Ancient History

Above: items dug from the ground whilst farming.

Carbrooke is a village with an ancient history. It is located in the Wayland Hundred of Norfolk, on the tiny River Wissey.

The name and layout pre Roman or Saxon, as artefacts from these times, have been found in the area. Also flint axes and arrow heads. There was a major Iceni settlement at nearby Saham Toney.

From earliest records, there were two Carbrookes; – Carbrooke Magna (Great Carbrooke)  which is the main village today. And Carbrooke Parva (Little Carbrooke), which may also have been known as West Carbrooke, and is roughly where Caudle Springs now is. The church of Carbrooke Parva was located between White Hall and the river, but was pulled down in 1424.

It is said the river in early times was navicable – probably by flat bottomed ‘barges’ to bring goods in.

Norfolk Heritage Explorer is a site detailing archaeological finds and research done in relation to Carbrooke, and contains much information.

Domesday Entry for Carbrooke – The first census carried out in Britain was the Domesday Survey of 1086. Carbrooke is mentioned as Cherebroc. Carbrooke was in the Wayland Hundred. It had 62 housholds, being in the top 20% by size, and was one of the 749 places mentioned in Norfolk. The land was divided by two owners. In 1086 by Ralph de Tosny (in 1066 had been held by Earl Harold) and John nephew of Waleran (in 1066 Alfere had held this). It appears to have been pretty much a straight take over of land following the Norman invasion.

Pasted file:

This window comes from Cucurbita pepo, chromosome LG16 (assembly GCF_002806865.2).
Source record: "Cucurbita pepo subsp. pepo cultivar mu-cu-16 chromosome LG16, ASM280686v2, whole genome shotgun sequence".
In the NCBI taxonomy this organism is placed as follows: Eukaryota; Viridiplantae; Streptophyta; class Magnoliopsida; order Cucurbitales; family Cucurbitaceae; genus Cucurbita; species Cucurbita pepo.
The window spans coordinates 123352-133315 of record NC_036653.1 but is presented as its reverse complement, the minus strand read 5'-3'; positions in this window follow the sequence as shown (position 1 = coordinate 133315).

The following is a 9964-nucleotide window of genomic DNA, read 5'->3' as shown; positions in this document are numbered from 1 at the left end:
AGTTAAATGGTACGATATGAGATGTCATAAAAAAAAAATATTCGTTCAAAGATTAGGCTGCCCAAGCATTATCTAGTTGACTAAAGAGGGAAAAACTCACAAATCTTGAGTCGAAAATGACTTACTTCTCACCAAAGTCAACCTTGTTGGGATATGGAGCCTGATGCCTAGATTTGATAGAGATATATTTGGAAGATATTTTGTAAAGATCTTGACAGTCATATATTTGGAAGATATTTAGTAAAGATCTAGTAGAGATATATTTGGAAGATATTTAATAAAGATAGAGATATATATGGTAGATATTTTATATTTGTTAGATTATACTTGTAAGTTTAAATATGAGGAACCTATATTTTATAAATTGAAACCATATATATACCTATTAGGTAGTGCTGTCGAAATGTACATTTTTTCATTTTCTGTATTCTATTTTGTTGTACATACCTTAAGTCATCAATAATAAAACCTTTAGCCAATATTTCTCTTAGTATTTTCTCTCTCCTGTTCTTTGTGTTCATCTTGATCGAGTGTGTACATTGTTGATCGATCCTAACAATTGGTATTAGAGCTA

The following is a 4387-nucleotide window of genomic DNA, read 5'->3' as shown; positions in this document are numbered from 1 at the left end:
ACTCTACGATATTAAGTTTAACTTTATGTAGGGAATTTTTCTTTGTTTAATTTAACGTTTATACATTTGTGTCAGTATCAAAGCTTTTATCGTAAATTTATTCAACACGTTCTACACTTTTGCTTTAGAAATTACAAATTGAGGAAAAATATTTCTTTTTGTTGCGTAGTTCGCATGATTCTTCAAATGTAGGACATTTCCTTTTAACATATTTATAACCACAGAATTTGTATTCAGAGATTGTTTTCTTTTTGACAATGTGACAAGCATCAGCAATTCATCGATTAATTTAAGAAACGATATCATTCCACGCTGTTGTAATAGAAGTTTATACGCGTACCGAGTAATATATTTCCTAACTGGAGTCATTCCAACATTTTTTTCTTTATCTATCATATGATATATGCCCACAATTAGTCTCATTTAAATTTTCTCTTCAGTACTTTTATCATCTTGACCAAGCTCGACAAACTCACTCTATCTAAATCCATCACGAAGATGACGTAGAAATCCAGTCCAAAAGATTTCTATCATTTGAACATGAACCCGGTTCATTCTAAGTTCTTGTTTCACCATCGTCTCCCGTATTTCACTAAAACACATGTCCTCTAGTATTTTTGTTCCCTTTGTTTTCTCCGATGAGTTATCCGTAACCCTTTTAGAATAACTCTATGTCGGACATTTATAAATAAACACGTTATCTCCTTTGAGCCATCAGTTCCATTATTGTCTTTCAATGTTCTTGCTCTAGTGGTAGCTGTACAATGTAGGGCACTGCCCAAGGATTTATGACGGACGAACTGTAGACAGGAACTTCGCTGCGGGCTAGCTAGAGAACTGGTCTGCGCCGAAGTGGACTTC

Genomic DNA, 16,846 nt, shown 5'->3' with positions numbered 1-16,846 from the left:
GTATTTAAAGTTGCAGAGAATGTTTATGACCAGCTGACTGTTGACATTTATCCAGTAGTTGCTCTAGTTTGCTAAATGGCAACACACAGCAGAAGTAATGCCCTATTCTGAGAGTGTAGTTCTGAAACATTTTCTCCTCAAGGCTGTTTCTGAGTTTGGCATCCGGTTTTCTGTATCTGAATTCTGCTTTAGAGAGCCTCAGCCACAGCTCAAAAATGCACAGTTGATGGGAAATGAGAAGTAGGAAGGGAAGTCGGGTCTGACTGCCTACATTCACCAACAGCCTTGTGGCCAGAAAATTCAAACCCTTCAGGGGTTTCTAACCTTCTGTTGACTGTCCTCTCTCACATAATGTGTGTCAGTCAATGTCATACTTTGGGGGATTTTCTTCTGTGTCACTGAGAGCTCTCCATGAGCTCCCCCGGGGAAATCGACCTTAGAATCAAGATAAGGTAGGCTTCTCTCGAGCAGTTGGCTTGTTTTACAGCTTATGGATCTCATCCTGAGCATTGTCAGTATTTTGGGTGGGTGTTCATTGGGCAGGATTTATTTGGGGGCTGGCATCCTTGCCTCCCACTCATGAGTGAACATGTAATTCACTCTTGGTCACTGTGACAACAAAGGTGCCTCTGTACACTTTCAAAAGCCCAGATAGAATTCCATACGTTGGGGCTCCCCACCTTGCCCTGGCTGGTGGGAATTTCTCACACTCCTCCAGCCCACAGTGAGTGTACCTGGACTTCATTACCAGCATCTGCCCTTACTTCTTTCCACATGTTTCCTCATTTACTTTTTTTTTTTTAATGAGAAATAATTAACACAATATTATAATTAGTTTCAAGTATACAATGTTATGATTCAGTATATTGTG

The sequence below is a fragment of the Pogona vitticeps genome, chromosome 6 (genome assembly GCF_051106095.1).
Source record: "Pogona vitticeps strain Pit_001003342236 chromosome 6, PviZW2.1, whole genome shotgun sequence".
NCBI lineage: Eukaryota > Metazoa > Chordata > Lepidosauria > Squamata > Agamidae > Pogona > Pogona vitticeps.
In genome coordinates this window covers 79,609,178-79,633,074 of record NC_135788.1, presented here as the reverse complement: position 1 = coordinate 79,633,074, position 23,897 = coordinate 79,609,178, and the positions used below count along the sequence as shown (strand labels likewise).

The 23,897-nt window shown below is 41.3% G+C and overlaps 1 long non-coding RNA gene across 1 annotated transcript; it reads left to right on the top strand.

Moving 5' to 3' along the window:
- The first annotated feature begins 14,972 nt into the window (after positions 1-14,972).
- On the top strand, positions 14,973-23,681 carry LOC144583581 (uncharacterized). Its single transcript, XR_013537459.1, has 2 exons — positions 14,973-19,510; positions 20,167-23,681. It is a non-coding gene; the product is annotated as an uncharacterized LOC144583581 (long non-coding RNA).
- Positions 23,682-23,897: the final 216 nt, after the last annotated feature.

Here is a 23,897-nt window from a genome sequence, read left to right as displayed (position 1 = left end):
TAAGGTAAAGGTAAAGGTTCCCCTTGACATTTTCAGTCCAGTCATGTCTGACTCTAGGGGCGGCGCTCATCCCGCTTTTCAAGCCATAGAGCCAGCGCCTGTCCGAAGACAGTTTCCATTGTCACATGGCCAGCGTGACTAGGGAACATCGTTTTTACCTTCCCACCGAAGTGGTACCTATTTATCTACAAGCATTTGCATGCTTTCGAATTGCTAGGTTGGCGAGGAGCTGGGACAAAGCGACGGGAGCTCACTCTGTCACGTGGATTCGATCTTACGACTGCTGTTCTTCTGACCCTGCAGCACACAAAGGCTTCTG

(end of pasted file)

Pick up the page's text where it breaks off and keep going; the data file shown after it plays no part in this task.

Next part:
During medieval times, Britain was generally controlled by the ‘Lords of the Manors’, who organised local business and rule of law, disputes would be bought to the Manor Court to be settled. Evidence of The Manors of Carbrooke can be seen in documents through the ages. It becomes difficult to decide where boundaries were though, the ‘Parish’ boundary seems to have been more or less stable for centuries, possibly back to the days of domesday, but the Manor lands cross Parish boundaries, with parcels having been swapped between the lords over the years, and the church had its own lands which form further boundary markers.

It appears there were two Lords controlling Carbrooke lands with the Manor of ‘Wood-Hall’ (perhaps Wood Farm, Broadmoor Road), and often mentioned in conjunction with the Commanderie/Hospital/Church.

Also ‘West Hall’ which is not mentioned so often, but may have been ‘White Hall’ at Caudle Springs. ‘Hall’ often signifies a very old building of significance.

Francis Blomefield published a useful history of Norfolk 1805

Little Carbrooke

Great Carbrooke

Around 1998, an Archaeological dig took place at the school, prior to the building of an extension. More details of this can be found by following the link. Most items discovered were in relation to Carbrooke Commanderie

Further local history information can be found on the Watton Museum Website

Page last Updated 01.04.2022